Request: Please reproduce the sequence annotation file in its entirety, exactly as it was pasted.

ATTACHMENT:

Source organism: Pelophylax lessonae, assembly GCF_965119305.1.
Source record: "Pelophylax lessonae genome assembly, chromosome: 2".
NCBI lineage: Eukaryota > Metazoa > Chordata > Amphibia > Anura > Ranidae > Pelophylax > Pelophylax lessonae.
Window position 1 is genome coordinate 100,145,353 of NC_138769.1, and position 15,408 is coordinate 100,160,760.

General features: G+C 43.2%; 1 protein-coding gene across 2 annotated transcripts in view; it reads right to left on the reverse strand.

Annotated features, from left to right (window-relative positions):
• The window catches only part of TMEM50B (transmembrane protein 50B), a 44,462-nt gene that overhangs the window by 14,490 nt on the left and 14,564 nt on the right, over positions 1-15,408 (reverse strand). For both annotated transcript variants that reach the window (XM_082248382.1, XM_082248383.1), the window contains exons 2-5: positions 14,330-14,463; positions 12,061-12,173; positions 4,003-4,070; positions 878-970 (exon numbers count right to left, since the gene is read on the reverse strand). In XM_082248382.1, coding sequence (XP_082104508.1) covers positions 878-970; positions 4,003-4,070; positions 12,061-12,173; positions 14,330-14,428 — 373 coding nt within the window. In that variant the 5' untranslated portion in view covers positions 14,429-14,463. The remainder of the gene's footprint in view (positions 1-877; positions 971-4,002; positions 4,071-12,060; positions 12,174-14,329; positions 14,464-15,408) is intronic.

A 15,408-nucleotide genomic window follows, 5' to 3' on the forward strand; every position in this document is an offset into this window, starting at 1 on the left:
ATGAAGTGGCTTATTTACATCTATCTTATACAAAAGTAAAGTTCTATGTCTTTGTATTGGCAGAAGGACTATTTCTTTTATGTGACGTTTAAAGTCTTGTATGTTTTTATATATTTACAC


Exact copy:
Source organism: Pelophylax lessonae, assembly GCF_965119305.1.
Source record: "Pelophylax lessonae genome assembly, chromosome: 2".
NCBI lineage: Eukaryota > Metazoa > Chordata > Amphibia > Anura > Ranidae > Pelophylax > Pelophylax lessonae.
Window position 1 is genome coordinate 100,145,353 of NC_138769.1, and position 15,408 is coordinate 100,160,760.

General features: G+C 43.2%; 1 protein-coding gene across 2 annotated transcripts in view; it reads right to left on the reverse strand.

Annotated features, from left to right (window-relative positions):
• The window catches only part of TMEM50B (transmembrane protein 50B), a 44,462-nt gene that overhangs the window by 14,490 nt on the left and 14,564 nt on the right, over positions 1-15,408 (reverse strand). For both annotated transcript variants that reach the window (XM_082248382.1, XM_082248383.1), the window contains exons 2-5: positions 14,330-14,463; positions 12,061-12,173; positions 4,003-4,070; positions 878-970 (exon numbers count right to left, since the gene is read on the reverse strand). In XM_082248382.1, coding sequence (XP_082104508.1) covers positions 878-970; positions 4,003-4,070; positions 12,061-12,173; positions 14,330-14,428 — 373 coding nt within the window. In that variant the 5' untranslated portion in view covers positions 14,429-14,463. The remainder of the gene's footprint in view (positions 1-877; positions 971-4,002; positions 4,071-12,060; positions 12,174-14,329; positions 14,464-15,408) is intronic.

A 15,408-nucleotide genomic window follows, 5' to 3' on the forward strand; every position in this document is an offset into this window, starting at 1 on the left:
ATGAAGTGGCTTATTTACATCTATCTTATACAAAAGTAAAGTTCTATGTCTTTGTATTGGCAGAAGGACTATTTCTTTTATGTGACGTTTAAAGTCTTGTATGTTTTTATATATTTACAC